If that’s not complicated enough, some industries are trying to co-opt green energy. For example, Perpetua Minerals, the developer of the environmentally dangerous Stibnite Mine in Idaho’s Salmon River Mountains in central Idaho, is promoting a huge gold mine as an antimony mine, not a gold mine. Antimony is a useful industrial metal, and developing reserves in the United States is desirable, but can you allow that to be the excuse for the damage a gigantic gold mine will cause? And it is a gold mine. Look at the projected values involved:

MineralEst. Annual YieldUnitUnit PriceEst. Annual Value
Unit prices are as of close of business January 12, 2023

The value of the gold is more than 100 times greater than the value of the antimony.1 It’s a gold mine that, oh, yeah, produces antimony as well. In fact, the value of the antimony is so low that it may not be worth producing it at all. Perpetua is attempting to disguise its near-billion dollar a year gold mine as a modest antimony mine. Perpetua is engaged in a kind of jingoist greenwashing to hide the TANSTAAFL.

WC is in no way suggesting that green energy isn’t the solution. There really isn’t any alternative. But WC is suggesting that proper evaluation of green energy solutions requires identification of risks, prioritization of the risks and careful balancing. Not unqualified acceptance of a proposed energy project because it is green. Because TANSTAAFL. We won’t find perfect solutions. But, in the motto of Idaho Conservation League, we cannot let perfect be the enemy of “good.”2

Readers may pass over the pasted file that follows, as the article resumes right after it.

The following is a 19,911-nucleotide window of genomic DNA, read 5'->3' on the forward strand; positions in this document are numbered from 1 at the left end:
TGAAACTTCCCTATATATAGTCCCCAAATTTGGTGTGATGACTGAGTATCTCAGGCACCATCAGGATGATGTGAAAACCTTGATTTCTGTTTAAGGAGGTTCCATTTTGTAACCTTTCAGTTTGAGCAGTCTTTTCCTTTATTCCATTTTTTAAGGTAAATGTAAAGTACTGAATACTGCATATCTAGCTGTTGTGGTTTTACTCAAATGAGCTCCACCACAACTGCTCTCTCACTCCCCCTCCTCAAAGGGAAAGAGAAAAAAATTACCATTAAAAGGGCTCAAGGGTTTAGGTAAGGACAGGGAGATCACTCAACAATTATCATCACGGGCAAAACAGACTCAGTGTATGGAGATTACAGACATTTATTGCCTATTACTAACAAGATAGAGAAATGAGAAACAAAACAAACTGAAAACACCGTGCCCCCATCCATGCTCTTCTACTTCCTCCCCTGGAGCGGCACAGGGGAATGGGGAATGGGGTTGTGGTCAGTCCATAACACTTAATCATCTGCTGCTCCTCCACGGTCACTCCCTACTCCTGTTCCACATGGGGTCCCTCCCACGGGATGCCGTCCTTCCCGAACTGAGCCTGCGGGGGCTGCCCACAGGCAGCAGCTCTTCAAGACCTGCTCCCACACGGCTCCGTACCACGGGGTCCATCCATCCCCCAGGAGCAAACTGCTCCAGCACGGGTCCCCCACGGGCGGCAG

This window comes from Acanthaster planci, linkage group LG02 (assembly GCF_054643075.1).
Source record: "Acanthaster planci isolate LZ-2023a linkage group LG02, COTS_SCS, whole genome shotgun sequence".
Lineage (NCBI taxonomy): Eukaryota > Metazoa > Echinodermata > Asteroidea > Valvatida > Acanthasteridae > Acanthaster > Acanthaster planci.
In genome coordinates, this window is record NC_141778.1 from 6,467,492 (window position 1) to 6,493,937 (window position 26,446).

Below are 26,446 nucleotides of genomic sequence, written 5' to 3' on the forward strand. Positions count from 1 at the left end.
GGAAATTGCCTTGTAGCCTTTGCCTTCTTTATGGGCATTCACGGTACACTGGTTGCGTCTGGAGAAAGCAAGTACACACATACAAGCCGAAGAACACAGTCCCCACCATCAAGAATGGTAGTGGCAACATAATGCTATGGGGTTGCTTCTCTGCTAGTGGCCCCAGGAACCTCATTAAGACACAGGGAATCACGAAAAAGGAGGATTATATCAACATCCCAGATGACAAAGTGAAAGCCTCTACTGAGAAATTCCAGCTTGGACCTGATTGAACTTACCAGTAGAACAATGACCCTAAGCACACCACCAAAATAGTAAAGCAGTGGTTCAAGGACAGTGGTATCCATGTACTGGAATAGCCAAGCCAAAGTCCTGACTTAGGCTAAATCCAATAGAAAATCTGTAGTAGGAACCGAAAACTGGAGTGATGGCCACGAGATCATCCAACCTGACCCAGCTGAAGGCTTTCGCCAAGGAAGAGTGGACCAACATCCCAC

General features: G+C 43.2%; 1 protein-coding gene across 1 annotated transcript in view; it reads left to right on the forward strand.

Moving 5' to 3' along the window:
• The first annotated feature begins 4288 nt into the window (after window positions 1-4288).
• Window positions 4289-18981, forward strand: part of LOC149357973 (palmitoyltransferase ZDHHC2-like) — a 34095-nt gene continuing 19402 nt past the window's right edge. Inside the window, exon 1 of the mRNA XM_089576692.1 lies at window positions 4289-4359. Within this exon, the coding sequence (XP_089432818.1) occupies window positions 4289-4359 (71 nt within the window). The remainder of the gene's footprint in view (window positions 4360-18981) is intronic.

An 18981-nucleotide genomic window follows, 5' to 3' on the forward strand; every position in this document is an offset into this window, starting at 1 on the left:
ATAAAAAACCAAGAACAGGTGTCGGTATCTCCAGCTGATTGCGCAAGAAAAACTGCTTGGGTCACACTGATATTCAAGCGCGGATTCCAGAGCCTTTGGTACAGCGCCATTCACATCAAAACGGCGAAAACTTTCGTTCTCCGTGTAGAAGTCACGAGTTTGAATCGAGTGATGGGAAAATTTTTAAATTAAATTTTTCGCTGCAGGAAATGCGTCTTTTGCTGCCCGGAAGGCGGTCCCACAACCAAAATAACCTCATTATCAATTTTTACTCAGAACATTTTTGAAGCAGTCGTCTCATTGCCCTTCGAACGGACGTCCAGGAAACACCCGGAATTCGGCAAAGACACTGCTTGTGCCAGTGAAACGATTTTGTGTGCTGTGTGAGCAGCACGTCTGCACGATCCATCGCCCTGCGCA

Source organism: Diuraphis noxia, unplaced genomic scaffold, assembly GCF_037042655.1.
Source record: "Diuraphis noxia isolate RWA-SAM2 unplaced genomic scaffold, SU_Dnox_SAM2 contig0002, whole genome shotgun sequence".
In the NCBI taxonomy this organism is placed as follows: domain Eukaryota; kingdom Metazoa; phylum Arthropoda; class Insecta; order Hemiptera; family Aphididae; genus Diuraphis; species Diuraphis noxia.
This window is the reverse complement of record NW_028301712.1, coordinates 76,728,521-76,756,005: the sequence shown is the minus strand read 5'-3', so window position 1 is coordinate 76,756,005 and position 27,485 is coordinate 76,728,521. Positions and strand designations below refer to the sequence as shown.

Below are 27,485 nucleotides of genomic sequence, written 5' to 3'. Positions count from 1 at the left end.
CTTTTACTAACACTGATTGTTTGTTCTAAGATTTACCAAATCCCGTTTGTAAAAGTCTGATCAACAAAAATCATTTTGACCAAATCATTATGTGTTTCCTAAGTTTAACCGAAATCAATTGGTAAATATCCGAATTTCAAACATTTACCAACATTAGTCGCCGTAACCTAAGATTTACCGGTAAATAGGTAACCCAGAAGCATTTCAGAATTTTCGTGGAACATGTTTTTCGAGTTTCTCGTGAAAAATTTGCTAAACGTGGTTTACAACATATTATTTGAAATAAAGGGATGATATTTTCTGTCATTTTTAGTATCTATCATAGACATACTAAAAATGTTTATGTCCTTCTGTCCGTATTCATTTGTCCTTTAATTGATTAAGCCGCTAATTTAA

And WC will insist upon the absolute, unqualified rejection of all attempts at greenwashing.

1 It’s actually worse than it appears. The antimony will be shipped to South America as a concentrate, where the antimony will be extracted. That cost, not even including the carbon cost, further reduces the economic value of the antimony offered as an excuse for the mine.

2 WC is a member of Idaho Conservation League, and even a member of its Board of Directors, but the opinions expressed in this blog post are his own, and in no way represent any official position of ICL.

3 thoughts on “TANSTAAFL and Environmentalism

  1. Pingback: TANSTAAFL and Environmentalism — Calculus of Decay | Vermont Folk Troth